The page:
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Tuesday, November 29, 2016

Staying Put: Americans not moving, but migration South still strong

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        The number of people relocating inside the U.S. fell to its lowest level ever in the last year, according to the latest U.S. Census Bureau data. The number was 11.2 percent. The South saw 901,000 people leave the region but welcomed 940,000 in the same time period. Florida remains the go-to state for most people moving from colder climates; the Sunshine State also saw a strong uptick in migration from the state of Texas (and Texas saw an almost equally strong inflow from California).  See press release here.
        On the face of it, in-migration is a sign of an area’s economic health and a signal of a vibrant future. But retirees looking for a pleasant place to live out most of their remaining days should not judge an area solely by its popularity. Indeed, net inward migration might imply an area’s attractiveness but local town officials had better be savvy enough to prepare for more traffic, more burdens on infrastructure and, if young families are part of the equation, the need for more schools (and, potentially, higher taxes).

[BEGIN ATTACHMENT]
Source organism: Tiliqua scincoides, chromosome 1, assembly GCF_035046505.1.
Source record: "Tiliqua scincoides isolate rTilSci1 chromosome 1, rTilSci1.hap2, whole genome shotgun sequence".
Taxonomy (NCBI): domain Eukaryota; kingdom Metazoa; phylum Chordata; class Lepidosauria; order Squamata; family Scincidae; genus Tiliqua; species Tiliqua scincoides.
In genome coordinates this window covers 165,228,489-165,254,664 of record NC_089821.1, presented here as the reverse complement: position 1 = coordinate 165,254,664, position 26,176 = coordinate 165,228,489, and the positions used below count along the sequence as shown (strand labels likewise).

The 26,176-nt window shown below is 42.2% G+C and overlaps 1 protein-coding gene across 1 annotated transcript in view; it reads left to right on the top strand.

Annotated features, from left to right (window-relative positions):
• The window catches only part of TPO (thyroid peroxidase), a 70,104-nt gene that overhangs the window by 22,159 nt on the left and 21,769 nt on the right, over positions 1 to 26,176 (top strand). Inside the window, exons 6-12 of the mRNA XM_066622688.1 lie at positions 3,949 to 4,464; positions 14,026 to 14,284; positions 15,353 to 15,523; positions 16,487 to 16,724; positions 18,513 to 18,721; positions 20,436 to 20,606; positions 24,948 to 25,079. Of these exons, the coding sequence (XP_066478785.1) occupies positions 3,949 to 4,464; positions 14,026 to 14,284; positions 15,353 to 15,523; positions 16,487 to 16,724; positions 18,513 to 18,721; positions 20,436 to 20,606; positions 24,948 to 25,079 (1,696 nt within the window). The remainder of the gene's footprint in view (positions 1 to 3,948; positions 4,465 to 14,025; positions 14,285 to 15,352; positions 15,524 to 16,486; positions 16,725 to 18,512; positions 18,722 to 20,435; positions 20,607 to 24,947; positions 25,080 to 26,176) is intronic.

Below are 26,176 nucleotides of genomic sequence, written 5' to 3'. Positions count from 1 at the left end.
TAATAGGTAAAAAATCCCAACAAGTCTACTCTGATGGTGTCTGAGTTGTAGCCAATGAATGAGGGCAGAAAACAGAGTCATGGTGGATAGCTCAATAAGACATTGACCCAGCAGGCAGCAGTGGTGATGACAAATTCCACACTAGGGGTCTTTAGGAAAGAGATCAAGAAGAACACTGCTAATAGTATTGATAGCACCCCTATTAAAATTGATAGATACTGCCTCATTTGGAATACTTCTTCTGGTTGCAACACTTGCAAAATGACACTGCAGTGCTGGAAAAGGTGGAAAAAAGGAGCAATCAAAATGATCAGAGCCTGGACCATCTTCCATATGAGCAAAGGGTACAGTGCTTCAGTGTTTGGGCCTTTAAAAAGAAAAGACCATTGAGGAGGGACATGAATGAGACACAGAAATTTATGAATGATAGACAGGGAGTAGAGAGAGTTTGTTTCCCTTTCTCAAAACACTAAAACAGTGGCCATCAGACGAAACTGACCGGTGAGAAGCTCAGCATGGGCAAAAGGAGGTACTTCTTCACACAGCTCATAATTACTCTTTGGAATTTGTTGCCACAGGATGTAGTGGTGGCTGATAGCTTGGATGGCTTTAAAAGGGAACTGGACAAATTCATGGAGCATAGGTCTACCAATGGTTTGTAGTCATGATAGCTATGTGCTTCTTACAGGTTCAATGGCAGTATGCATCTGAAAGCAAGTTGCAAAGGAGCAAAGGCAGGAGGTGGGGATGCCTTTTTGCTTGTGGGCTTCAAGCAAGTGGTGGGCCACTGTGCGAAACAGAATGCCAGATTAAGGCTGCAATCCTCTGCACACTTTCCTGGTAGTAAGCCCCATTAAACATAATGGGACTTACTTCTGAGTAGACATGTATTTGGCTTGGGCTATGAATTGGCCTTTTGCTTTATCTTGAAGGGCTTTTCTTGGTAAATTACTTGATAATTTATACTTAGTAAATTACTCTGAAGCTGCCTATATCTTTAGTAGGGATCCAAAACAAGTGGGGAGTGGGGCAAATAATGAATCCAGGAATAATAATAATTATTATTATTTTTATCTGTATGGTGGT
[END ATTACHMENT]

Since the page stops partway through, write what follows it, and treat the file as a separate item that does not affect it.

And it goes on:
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Larry Gavrich

This blog was conceived and is published by me, Larry Gavrich, a former corporate communications executive who founded HomeOnTheCourse, LLC, in 2005.  Our firm advises baby boomers and others seeking a lifestyle in which golf is a major component.  My wife Connie and I own a home in Connecticut (not on a golf course) and a condo at Pawleys Plantation in Pawleys Island, SC, on a Jack Nicklaus layout.  We began our search for our home on the course more than 15 years ago, and the challenges of the search inspired me to research golf communities and write objective reviews of them.

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